A HISTORICAL OVERVIEW OF THE
MLJ MAGAZINES/ARCHIE COMIC PUBLICATIONS
THE SUPERHERO BOOM CONTINUES: While the introduction of Archie in Pep number 22 didn't receive much fanfare (or even a mention on that issue's cover) when The Hangman was given his own title the situation was entirely different. Before that took place though MLJ Magazines gave him a one-shot (which also introduced "The Boy Buddies" in a tale that guest-starred The Shield and The Wizard) titled "Special Comics" (No. 1 Winter, 1941-42) where the death of his brother "The Comet" was retold along with the Hangman's origin. Then in the spring of 1942 "The Hangman" was given his own title which began with #2 (Spring, 1942) picking up the numbering from the previously released "Special Comics". Due though to the fact that the United States was in a full bloom paper shortage, for "Hangman Comics" to be released, something else on the MLJ Magazines schedule had to go. So "Blue Ribbon Comics" was canceled.
Besides Hangman's series, "Hangman Comics" also featured "The Boy Buddies" for its entire run. With its final issue though (No. 8 Fall, 1943) another series made an appearance, "Super Duck".
"Super Duck" made its debut in "Jolly Jingles Comics" No. 10 and while not as popular as Archie and his friends the funny-animal superhero parody appeared in a number of comics until 1960 including 94 issues of his own title. Then after 1960 the character vanished into comic book limbo, not appearing again until 1990 when a "Super Duck" story ran in "Laugh Comics" Vol.. 2 No. 24. Since then the character has made occasional though infrequent appearances in other Archie Comic Publications titles.
The cancellation of "Hangman Comics" was not so much due to a lack of reader interest in the character (who continued to appear in "Pep Comics" until no. 47, Spring, 1944) but rather due to MLJ Magazines wanting to give "Black Hood" more exposure. Debuting in "Top-Notch Comics" no. 9 (October, 1940), the "Man of Mystery" as he was nick-named was an instant success and appeared not only in a variety of MLJ titles but also had his own radio show and even appeared in the "Hooded Detective" pulp magazine. It was inevitable that the character would receive his own title so in the winter of 1943 "Black Hood Comics" took over the numbering of "Hangman Comics" beginning with number nine. Despite the title change though "The Hangman" continued to have his own series in the magazine along with "The Boy Buddies" plus "Dusty, The Boy Detective" (one of the two Boy Buddies who was as mentioned previously the junior partner of The Shield) even managed a couple of solo tales in "Black Hood Comics". The title ran until issue number nineteen (Summer, 1946) and with the next issue the title was changed to "Laugh Comics" with its superhero lineup replaced by Archie, "Katy Keene" and other humor series.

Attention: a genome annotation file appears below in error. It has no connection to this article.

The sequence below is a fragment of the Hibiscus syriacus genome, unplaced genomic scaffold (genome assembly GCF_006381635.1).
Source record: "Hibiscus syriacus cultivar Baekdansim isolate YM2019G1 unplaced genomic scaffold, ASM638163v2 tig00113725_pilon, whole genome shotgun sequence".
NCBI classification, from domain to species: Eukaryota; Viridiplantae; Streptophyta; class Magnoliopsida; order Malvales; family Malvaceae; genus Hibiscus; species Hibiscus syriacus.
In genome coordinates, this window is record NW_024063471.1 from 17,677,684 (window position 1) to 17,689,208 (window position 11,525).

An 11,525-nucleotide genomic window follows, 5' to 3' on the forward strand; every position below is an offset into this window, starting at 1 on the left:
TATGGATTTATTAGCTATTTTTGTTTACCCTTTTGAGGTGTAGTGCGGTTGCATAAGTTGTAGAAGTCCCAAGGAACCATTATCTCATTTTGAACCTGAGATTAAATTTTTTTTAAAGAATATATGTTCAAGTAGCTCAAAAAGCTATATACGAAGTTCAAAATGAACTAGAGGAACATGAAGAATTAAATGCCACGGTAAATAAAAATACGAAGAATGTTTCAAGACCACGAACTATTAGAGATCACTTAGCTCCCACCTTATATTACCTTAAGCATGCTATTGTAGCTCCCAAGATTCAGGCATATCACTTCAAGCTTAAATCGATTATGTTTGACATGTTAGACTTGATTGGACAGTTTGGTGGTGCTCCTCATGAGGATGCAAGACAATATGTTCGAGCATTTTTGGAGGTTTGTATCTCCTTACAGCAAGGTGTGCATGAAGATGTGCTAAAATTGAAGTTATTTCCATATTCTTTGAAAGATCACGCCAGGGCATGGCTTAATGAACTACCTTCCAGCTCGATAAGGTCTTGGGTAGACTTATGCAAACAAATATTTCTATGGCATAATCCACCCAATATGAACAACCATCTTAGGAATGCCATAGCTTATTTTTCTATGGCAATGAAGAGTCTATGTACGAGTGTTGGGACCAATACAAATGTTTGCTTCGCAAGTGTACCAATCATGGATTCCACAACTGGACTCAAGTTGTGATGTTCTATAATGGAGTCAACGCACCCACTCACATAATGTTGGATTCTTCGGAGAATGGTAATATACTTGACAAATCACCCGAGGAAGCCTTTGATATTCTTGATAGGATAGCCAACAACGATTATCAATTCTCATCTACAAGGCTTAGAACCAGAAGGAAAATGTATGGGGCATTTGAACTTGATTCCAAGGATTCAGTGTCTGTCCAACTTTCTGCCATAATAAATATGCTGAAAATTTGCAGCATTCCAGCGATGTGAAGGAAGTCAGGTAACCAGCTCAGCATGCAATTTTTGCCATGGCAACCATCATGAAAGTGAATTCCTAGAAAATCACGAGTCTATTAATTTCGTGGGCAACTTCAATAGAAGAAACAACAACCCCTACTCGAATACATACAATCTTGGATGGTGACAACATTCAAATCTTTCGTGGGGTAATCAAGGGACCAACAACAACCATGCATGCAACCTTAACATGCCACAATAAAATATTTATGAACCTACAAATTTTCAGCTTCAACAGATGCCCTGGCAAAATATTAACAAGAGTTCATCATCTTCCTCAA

"Black Hood Comics" would be the last superhero title that MLJ Magazines would launch in the 1940s but it would not be the last title to feature MLJ superheroes during that decade. Between 1945 and 1946 Green Publishing Company-which most comics historians believe was a subsidy of MLJ Magazines-launched three titles ("Roly Poly Comics", "Black Swan Comics" and "Miss Liberty/Liberty Comics") that featured reprints of previously published MLJ superhero adventures.
THE END OF AN ERA: But by the mid-1940s the writing was on the wall and the MLJ heroes were slowly being replaced by Archie and other humor comics materials in the line's titles. The ball started rolling with "Suzie" and "Pokey Oakey" replacing "Bob Phantom" and "Firefly" in "top-Notch Laugh". Then "Suzie" also replaced "Black Hood" in "Pep Comics" who then turned around and replaced "Captain Commando" in that title and then would again be replaced in Pep, this time by "Katy Keene". As the months progressed "The Web", "Zambini" and "The Hangman" would all vanish from site and be replaced by whatever new humor characters the MLJ bullpen could come up with. But more often than not the character that would take a superhero's place would either be Archie or one of Archie's friends.
Then in the spring of 1946 even the MLJ Magazines logo would vanish and would be replaced by an Archie logo. This signified the company's focus and faith in Archie and his pals. But the strongest of the MLJ heroes continued for a while longer with "Black Hood" remaining until "Pep Comics" no. 60 (September, 1947) and "The Shield" hanging on for a few months later, taking his final bow in "Pep Comics" no. 66 (February, 1948). From that point on Archie Series was entirely a humor comics line and as the years progressed Archie and his friends became a stronger and stronger force within the company's line; appearing in such new titles as "Jughead", "Archie's Girls Betty and Veronica" and "Archie Giant Series Magazine" among others. But while Archie would be the main focus of the line (which eventually became known as "Archie Comic Publications") from 1948 right up until the present, the MLJ heroes would never completely vanish into comic book limbo as future installments will show.
That's it for this installment of the MLJ/Archie heroes historical overview. As I a couple of comics to review I'll be taking a break from this exploration for a week or two but when we return we'll be taking a look at Archie Comic Publications' superhero silver age.But while you are waiting for that plus my comics reviews why not visit http://diversionsofthegroovykind.blogspot.com and find out what my buddy The Groovy Agent has to say about comics of the 1970s. See you next week.